Hi, IÃ¯Â¿Â½m Molly Wood and welcome to the Buzz Report Ã¯Â¿Â½ the show about the tech news
that everyone is talking about.
This week, Sony and Apple come clean, but we all still
feel really dirty, YouTube runs into the movie rights wall, and weÃ¯Â¿Â½re not talking to the
LetÃ¯Â¿Â½s get right to the news, shall we?
Early this week, after a six day outage of the
PlayStation Network, Sony revealed that outage was actually a massive hacker attack,
and the culprit had stolen tons of personal data on the roughly 77 million people who use
That was a bad day.
The company said the hacker stole names, complete addresses, e-mail addresses, birth
dates, your PSN password and login, and your online ID.
And MIGHT have also gotten
your entire profile information including your purchase history, your password security
answers, and even your credit card information.
Security analysts say the breach is one of the top five in history, identity theft is a
serious concern, and you should pretty much not trust any email you receive
from ANYONE for like, the rest of your life, especially after that whole Epsilon
thing a week or so back.
Oh, and no.
ThereÃ¯Â¿Â½s really nothing you can do here.
Except sue as
part of a massive class-action lawsuit, and then six years from now, youÃ¯Â¿Â½ll get a
check for like, 3 dollars.
Sometimes the cloud kind of sucks.
In other news this week, the Apple location tracking scandal continued to grow, until
Apple finally responded.
The company insisted in a press release that Apple is not tracking your iPhone, your
iPhone is only collecting the locations of nearby WiFi hotspots and cell towers, the fact
that the unencrypted cache of location information is more than a yearÃ¯Â¿Â½s worth of data is
a bug, and so is the part where the phone collections location information even if the
location services are off.
The company promised to release iOS tweaks soon to fix those two bugs, and also to
encrypt any location data in a future major iOS update.
ItÃ¯Â¿Â½s just a bug.
I feel better, donÃ¯Â¿Â½t you?
No, me neither.
Also, now, to be clear, Android phones also collect location information and send it back
to Google, and even Microsoft says itÃ¯Â¿Â½s tracking location information with Windows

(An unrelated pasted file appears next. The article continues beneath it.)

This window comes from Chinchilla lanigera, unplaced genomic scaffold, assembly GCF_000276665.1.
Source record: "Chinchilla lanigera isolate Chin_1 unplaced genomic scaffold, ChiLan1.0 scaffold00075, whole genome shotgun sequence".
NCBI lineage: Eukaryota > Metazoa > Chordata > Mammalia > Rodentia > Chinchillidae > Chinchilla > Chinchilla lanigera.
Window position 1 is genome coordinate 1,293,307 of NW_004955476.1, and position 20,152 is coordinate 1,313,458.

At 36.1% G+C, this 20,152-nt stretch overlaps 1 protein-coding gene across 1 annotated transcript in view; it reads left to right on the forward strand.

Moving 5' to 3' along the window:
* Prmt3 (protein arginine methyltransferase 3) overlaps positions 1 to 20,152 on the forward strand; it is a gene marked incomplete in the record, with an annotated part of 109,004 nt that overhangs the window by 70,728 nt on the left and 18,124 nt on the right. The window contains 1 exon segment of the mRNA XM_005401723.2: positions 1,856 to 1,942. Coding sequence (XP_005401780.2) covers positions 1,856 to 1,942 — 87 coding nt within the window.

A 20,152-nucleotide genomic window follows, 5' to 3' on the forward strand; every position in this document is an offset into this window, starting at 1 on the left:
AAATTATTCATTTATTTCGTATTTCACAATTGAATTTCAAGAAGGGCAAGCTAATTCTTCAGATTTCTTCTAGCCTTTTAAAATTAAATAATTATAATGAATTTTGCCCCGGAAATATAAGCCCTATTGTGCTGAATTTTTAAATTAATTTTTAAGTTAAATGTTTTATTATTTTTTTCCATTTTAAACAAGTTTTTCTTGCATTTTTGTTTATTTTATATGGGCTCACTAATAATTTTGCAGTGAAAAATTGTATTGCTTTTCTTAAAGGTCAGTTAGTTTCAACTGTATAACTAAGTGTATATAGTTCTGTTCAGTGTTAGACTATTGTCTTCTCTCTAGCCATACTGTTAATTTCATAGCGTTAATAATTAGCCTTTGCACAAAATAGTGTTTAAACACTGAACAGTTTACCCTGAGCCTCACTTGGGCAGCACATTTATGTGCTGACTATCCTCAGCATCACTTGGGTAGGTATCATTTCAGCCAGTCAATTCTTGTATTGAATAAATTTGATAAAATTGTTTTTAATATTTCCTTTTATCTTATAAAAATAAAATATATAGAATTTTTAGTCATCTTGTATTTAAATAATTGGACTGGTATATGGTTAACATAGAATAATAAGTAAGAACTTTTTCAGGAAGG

Phone phones, but they donÃ¯Â¿Â½t store the data at all.
Wait, they donÃ¯Â¿Â½t?
rightie, Windows Phone 7 phones for all!
Facebook launched its daily Deals service in five cities this week.
ItÃ¯Â¿Â½s kind of like
Groupon or Living Social, but with a built-in user base of 500 million people.
ought to be moderately successful.
YouTube is set to launch a new on-demand movie rental service, and has Warner
Brothers, Universal, and Sony on board.
But Fox and Paramount wonÃ¯Â¿Â½t sign on, which is
apparently holding up the launch.
The two holdouts said they donÃ¯Â¿Â½t want their movies on
YouTube because thereÃ¯Â¿Â½s still pirated material on YouTube, and you can still find pirate
sites on Google.
I think that continuing to prevent people from having legal
alternatives sounds like the smart way to handle that.
Friendster announced it will delete all its users profile data on May 31, so you should go
download whatever youÃ¯Â¿Â½ve got in there before then.
Most people initially assumed
that Friendster is killing the site off for good, but instead itÃ¯Â¿Â½s pulling a MySpace -- going
more entertainment and using Facebook Connect.
Killing the site off for good.
And finally, the search for extra-terrestrial intelligence is over.
At least for now.
institute is powering down its array of 42 alien-hunting satellites because they just donÃ¯Â¿Â½t
have the money to keep them up and running.
SETI researchers say itÃ¯Â¿Â½s the worst
possible time, now that weÃ¯Â¿Â½ve discovered more than a thousand new planets, some of
them potentially habitable.
Or, if you ask Stephen Hawking, heÃ¯Â¿Â½ll tell you itÃ¯Â¿Â½s the BEST
possible time, because have you seen Battle Los Angeles?
We do not want them to
know weÃ¯Â¿Â½re here.
And thatÃ¯Â¿Â½s the Buzz Report for this week, everyone.
IÃ¯Â¿Â½m Molly Wood, and thank you for